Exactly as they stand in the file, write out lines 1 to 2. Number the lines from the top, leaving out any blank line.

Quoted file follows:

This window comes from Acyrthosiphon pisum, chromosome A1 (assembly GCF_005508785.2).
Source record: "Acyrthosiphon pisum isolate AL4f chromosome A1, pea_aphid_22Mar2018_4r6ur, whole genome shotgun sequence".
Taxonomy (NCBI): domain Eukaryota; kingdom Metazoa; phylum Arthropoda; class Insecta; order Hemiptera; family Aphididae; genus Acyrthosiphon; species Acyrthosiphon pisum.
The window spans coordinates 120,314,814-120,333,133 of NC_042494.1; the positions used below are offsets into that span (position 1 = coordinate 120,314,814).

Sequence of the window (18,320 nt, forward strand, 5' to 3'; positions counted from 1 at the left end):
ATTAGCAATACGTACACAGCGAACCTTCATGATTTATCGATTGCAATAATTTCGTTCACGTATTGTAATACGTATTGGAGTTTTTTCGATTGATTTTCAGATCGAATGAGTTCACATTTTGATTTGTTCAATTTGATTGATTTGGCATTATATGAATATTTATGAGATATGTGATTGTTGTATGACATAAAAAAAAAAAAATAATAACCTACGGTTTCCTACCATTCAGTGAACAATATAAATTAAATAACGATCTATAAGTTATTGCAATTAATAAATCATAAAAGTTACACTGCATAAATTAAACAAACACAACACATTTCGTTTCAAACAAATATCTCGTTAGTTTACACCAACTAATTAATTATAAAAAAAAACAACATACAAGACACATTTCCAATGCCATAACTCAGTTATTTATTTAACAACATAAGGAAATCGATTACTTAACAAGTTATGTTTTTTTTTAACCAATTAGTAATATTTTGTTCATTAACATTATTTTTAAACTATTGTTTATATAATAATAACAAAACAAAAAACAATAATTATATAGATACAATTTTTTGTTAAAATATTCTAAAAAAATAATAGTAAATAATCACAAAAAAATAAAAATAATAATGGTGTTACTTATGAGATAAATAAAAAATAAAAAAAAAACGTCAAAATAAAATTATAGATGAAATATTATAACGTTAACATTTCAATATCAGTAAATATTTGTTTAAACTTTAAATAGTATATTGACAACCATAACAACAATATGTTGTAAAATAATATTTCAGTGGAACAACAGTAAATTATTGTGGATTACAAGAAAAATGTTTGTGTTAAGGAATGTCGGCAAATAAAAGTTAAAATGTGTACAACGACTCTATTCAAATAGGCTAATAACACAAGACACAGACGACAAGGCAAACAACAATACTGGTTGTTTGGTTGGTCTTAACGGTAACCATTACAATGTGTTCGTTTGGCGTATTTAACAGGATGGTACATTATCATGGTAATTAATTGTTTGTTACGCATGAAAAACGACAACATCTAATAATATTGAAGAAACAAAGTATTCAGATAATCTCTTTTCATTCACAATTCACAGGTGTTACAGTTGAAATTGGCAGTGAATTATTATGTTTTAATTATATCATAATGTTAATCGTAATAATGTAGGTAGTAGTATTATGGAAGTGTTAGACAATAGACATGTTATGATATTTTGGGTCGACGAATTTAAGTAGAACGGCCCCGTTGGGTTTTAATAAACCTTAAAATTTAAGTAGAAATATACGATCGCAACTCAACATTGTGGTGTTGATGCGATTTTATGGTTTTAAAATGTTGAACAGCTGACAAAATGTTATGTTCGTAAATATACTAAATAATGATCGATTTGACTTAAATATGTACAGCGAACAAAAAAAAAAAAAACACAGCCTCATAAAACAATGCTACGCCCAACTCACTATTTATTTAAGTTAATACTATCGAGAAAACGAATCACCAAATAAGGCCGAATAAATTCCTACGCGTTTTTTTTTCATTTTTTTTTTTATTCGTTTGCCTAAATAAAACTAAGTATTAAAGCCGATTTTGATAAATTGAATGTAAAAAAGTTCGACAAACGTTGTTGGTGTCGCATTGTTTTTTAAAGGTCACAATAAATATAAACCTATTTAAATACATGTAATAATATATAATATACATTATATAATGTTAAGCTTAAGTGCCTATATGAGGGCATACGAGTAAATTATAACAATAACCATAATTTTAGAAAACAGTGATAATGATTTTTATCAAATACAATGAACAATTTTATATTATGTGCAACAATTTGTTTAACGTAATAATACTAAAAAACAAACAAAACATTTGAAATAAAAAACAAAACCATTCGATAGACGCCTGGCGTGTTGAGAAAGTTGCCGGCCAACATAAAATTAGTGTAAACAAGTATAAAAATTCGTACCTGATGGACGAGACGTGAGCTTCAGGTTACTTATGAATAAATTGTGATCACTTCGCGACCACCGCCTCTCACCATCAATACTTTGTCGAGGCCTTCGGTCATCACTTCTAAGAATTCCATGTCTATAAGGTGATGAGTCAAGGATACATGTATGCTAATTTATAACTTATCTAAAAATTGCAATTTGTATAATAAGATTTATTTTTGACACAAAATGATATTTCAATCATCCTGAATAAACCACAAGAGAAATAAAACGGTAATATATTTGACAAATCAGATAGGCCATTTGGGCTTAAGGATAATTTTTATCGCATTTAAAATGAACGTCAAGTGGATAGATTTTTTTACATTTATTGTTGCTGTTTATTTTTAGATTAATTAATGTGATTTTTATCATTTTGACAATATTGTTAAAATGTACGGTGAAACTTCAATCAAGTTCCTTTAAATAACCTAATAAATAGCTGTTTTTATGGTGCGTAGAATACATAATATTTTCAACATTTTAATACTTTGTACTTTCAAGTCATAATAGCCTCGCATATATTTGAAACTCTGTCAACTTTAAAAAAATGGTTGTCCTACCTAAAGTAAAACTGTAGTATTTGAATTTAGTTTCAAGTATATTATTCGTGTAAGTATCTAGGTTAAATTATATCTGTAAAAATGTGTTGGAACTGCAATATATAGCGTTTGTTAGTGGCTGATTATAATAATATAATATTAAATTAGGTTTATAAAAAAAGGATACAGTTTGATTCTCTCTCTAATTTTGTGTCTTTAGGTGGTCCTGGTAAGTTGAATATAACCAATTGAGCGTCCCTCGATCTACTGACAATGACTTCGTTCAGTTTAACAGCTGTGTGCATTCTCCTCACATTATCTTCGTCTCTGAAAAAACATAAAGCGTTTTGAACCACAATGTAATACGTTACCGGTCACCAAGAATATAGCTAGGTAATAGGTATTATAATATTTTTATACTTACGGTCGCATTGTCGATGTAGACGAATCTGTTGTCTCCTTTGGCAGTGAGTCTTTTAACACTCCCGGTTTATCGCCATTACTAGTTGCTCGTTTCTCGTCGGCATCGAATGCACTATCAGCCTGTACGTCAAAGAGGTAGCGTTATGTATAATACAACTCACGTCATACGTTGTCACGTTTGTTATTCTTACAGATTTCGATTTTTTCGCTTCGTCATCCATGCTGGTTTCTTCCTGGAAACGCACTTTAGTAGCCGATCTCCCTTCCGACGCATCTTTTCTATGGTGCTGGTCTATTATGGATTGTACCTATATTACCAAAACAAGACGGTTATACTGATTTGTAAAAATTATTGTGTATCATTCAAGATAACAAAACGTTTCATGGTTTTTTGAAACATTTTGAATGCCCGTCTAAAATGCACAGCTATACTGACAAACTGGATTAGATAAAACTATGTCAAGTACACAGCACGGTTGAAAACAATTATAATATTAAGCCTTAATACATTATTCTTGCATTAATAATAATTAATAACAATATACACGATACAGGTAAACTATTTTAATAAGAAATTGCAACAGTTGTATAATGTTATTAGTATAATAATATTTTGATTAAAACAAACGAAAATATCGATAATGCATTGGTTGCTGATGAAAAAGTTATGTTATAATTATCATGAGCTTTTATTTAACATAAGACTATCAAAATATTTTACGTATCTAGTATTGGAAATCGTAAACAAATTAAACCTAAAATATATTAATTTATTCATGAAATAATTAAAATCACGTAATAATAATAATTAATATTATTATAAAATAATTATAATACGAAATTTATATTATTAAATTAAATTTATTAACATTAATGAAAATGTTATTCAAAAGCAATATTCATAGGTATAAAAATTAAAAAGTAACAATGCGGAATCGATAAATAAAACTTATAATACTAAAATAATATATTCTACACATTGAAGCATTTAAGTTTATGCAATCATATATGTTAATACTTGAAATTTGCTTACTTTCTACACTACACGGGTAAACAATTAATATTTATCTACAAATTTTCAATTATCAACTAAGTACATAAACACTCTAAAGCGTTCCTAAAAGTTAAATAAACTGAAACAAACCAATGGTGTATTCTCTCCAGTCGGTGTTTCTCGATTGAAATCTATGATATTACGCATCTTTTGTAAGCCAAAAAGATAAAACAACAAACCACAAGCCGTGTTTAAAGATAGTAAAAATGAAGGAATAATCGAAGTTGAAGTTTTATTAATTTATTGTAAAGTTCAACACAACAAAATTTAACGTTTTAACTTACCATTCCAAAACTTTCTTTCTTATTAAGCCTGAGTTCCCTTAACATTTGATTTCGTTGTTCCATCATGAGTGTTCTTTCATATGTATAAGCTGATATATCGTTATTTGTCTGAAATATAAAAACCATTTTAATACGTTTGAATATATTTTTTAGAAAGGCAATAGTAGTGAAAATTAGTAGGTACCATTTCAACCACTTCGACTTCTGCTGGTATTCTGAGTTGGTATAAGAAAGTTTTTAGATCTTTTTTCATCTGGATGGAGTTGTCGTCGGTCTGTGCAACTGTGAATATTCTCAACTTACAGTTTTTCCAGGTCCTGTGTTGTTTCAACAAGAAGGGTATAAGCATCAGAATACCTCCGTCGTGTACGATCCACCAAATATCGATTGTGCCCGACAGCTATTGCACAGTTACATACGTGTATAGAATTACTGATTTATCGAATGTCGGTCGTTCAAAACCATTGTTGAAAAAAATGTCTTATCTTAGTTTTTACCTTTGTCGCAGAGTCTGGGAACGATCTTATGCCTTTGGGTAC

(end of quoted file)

This window comes from Acyrthosiphon pisum, chromosome A1 (assembly GCF_005508785.2).
Source record: "Acyrthosiphon pisum isolate AL4f chromosome A1, pea_aphid_22Mar2018_4r6ur, whole genome shotgun sequence".